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Best Life: Fast track to stopping brain cancer

Published: Aug. 26, 2021 at 7:12 AM CDT
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LOS ANGELES, Calif. (Ivanhoe Newswire )— Today, there are an estimated 700,000 people in the U.S. living with a brain tumor. Another 85,000 will be diagnosed this year. For those with malignant tumors, the five-year survival rate is just 36 percent. But now, new advanced technologies are giving surgeons the tools they need to not only save lives but preserve their patient’s quality of life.

From fast cars to fast bikes Sabrina Leamon is a risk-taker. She and her boyfriend TJ Hunt are social media influencers. He builds and modifies cars; they both come up with the content to keep two million subscribers on the edge of their seats. But last year their journey took an unexpected turn.

“We share our life for a living. So, we were like, do we want to talk about this personal part?” said Leamon “And I said, yes, the message behind the channel is keep moving forward through whatever life throws at you.”

So, she shared her story. After suffering a grand mal seizure, she was diagnosed with a grade two diffuse glioma.

“They found a mass and I ended up having brain surgery,” Leamon noted.

“We’re basically peeling off her entire temporal lobe,” Thomas Beaumont, MD, Ph.D., an assistant professor of neurological surgery at UC San Diego Health said.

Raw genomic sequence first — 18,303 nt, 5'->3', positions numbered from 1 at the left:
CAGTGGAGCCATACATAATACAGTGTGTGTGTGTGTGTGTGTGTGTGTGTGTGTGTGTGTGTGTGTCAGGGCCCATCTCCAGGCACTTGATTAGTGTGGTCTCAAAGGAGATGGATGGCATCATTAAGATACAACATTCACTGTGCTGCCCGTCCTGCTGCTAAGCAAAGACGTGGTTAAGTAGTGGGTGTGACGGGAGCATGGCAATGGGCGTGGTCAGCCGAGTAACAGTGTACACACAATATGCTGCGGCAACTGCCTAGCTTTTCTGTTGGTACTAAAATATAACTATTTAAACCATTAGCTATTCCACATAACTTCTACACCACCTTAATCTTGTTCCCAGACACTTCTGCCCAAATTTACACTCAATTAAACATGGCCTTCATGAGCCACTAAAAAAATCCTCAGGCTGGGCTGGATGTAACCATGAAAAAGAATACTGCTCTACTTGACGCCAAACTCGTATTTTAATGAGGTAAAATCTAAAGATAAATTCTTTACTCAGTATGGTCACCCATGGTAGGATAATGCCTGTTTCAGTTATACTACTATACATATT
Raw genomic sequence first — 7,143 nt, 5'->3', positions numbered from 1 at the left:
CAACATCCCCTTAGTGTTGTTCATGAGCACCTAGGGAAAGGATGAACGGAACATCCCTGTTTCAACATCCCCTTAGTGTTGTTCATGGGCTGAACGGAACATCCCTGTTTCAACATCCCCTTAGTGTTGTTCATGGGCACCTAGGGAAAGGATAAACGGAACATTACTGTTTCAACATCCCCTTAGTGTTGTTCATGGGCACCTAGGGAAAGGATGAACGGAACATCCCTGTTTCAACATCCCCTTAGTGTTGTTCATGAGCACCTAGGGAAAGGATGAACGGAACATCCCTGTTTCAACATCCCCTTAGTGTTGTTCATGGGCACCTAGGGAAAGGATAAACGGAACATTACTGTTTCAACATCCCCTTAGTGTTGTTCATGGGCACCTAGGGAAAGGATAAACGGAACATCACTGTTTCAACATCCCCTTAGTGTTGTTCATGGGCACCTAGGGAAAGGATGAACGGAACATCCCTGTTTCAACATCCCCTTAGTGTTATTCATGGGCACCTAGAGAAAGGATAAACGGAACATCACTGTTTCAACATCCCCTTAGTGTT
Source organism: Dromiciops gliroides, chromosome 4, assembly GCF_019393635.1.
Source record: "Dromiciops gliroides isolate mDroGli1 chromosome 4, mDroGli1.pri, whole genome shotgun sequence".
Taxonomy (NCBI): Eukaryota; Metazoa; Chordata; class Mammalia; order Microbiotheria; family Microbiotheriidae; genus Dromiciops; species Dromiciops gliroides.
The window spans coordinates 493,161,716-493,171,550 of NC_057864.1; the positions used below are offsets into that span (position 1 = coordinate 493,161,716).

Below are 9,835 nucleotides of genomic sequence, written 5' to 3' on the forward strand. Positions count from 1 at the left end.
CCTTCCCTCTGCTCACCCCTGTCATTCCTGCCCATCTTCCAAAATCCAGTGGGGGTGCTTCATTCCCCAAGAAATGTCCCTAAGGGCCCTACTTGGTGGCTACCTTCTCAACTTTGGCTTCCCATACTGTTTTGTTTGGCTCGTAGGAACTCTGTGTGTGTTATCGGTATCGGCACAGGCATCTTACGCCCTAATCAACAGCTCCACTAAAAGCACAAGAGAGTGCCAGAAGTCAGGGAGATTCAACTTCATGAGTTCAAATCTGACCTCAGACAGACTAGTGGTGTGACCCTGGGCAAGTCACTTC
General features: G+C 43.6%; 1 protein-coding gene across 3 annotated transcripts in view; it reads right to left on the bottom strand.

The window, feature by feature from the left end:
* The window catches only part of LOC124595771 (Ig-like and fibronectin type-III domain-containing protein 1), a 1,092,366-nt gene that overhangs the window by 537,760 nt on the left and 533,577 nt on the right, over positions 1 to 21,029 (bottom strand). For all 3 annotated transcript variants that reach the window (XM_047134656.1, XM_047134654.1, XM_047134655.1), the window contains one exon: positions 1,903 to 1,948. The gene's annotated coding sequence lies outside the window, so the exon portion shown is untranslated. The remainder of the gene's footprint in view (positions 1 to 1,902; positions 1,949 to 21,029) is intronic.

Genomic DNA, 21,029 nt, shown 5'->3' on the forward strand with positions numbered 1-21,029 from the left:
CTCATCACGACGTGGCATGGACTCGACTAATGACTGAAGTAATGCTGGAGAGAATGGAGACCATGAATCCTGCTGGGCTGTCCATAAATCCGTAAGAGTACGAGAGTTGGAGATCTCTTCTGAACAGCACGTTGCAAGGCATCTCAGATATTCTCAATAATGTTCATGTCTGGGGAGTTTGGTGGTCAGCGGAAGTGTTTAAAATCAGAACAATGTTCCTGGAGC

Neurosurgeon Dr. Beaumont used advanced technology called neuronavigation, fiber tractography and interoperative MRI scanners. By combining all the images, he created a highly detailed map.

“When I’m doing the surgery, this is projected in three-dimensional space to my eyes through the microscope,” Beaumont explained.

Sabrina’s team was able to remove all but four percent of the tumor, increasing her survival from 22 months to 15 years. Giving science more time to figure out a cure and Sabrina more time to do what she loves.

“You can get through it, no matter how dark life is, there’s always light at the end of the tunnel,” Leamon exclaimed.

Because of the amount of tumor doctors were able to remove, Sabrina did not need to undergo chemotherapy or radiation. She was out of the hospital in two days and did not have any side effects. Doctors will keep a close watch on the remaining tumor cells, but they believe she will not need another surgery for more than a decade.

Contributors to this news report include: Marsha Lewis, Producer; Roque Correa, Videographer; Roque Correa, Editor.

Copyright 2021 WMC. All rights reserved.